I have a new favorite thing: almond milk. This comes as quite a surprise. Truth is, I never really believed in nut or seed milks. They all appeared a little too contrived or high maintenance to be of interest. Furthermore, I get suspicious of boxed items that are readily available on the shelves of every deli in Manhattan. I can spot stabilizers, fillers, additives, and fads a mile away. Desperation, however, in the form of never before experienced seasonal allergies, can be both a great mind opener and teacher. So I acquiesced and gave some a try. Delicious! Lactose intolerant or not, dairy is hard for almost all of us to digest. Think of it as a fuel that does not burn clean--with the run off bogging down our systems and turning to (in TCM terms) damp and phlegm conditions which may manifest as skin issues, nasal drip, digestive distress--the whole works. The knowledge that I can have almond milk in my tea while on a total dairy hiatus makes things more manageable. If only all of life’s challenges were so easy! Take advantage of the ones that are.
Homemade Almond Milk
1 cup whole raw almonds (organic best)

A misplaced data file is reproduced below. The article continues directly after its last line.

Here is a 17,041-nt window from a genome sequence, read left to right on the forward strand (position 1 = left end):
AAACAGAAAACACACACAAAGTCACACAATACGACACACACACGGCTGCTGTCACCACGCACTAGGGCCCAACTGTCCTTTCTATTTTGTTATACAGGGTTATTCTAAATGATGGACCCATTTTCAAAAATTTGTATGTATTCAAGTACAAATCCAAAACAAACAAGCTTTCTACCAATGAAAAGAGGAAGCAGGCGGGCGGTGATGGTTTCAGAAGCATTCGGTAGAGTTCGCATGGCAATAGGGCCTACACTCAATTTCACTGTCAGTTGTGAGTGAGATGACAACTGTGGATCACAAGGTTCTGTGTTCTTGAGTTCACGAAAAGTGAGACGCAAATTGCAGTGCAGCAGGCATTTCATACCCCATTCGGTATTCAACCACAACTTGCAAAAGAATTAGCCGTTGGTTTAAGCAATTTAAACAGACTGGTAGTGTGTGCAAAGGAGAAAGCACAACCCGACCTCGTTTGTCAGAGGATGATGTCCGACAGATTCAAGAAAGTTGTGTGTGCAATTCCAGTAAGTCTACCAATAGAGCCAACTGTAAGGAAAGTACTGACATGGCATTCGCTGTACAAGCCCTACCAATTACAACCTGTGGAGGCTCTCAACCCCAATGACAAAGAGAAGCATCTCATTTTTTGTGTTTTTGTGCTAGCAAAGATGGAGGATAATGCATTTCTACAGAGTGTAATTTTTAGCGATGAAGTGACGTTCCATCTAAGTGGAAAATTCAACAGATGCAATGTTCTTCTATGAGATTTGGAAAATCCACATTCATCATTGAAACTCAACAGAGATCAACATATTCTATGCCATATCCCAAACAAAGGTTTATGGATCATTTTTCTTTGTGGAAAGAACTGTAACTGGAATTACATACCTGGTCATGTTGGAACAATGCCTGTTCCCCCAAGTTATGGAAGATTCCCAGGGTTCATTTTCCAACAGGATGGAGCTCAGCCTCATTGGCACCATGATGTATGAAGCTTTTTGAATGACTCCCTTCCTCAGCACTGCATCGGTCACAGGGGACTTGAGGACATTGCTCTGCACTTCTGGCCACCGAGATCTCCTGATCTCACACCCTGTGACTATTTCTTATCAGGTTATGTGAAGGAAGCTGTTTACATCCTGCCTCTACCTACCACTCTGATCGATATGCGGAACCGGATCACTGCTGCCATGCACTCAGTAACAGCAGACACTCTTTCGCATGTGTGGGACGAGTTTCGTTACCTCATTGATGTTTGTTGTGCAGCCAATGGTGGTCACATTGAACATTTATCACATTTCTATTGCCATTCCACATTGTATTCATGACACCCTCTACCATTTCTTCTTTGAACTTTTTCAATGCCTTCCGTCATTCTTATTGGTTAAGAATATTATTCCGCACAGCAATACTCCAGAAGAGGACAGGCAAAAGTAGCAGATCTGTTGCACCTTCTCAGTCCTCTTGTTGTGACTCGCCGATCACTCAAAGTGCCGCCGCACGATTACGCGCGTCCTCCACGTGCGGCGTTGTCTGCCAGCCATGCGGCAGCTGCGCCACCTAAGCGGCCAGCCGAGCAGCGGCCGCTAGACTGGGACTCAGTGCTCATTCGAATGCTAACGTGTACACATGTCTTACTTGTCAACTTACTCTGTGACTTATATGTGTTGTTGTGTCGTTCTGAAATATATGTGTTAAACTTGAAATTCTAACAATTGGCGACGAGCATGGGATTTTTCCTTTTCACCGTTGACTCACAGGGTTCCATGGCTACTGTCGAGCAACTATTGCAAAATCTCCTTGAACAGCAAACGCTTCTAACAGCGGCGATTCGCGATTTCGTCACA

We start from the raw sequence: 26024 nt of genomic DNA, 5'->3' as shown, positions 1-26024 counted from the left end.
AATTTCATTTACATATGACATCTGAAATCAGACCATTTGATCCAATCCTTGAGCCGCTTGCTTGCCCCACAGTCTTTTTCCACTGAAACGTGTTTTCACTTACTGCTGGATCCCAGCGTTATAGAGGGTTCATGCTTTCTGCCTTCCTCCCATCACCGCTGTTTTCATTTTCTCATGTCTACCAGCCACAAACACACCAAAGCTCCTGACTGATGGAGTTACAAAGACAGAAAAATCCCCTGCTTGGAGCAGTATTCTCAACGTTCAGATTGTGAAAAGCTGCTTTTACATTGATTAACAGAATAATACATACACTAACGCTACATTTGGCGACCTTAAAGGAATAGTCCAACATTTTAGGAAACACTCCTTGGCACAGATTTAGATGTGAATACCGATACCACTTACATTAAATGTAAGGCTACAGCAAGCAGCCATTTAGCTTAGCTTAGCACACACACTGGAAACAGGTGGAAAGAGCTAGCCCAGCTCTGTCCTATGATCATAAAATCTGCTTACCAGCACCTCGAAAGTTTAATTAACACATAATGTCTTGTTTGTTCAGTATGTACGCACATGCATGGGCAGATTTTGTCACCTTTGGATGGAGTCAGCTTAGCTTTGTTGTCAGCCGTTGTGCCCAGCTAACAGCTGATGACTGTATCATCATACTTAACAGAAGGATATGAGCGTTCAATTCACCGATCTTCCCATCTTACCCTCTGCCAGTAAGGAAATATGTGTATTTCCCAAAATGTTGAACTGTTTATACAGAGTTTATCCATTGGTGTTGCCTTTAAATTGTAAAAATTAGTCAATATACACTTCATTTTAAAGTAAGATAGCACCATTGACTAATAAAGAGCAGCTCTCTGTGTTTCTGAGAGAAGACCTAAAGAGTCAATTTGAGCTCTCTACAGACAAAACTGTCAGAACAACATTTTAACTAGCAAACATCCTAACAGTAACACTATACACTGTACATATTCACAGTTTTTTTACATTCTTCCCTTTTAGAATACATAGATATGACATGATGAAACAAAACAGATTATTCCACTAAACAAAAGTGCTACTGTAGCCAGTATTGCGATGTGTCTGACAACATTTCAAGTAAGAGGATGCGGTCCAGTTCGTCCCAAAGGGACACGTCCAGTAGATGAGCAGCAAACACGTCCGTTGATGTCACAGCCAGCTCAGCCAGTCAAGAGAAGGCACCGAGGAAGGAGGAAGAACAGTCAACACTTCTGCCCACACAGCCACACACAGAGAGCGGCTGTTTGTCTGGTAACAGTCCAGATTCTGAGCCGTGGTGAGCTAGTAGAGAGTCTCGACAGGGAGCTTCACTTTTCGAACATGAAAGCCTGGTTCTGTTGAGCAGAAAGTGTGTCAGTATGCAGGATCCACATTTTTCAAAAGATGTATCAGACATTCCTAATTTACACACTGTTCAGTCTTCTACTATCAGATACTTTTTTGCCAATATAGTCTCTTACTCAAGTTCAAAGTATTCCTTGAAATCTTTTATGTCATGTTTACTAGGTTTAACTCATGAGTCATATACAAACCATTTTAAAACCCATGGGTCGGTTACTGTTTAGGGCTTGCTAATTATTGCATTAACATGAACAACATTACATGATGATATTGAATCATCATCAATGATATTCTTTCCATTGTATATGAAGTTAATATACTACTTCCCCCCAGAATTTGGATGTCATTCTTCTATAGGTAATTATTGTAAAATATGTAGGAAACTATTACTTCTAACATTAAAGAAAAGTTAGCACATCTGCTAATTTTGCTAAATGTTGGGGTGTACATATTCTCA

4 cups cold water
1 teaspoon vanilla (optional)
1 Tbsp of honey or maple syrup (optional)
Soak almonds in enough cold water to cover overnight. Drain and discard soaking liquid. Place almonds in jar of blender and add 4 cups water. Add vanilla and sweetener (if using) and blend until liquid becomes milky and nuts resemble a fine meal.
Line a mixing bowl with several layers of cheesecloth. Carefully pour liquid through cheesecloth, allowing milk to collect in bowl. Wring out the almond meal caught by cheesecloth to attain thick creamy milk. This is fresh so try making a batch every few days. Going to start some right now.
Frances Boswell is a licensed acupuncturist at her practice, Qi Sera Sera Acupuncture, in New York City. She focuses on a lesser-known branch of Traditional Chinese Medicine, which identifies poor diet as a common cause of disease. Traditional Chinese Medicine understands that the importance of food goes beyond ingredients' vitamins, mineral, nutrient and caloric content—food has its own energetic and spiritual role in our health. Frances' aim is to teach this ancient wisdom, apply it to everyday cooking, and work with patients to modify their diets, in addition to acupuncture, to help them live, eat, and be well. Contact Frances here.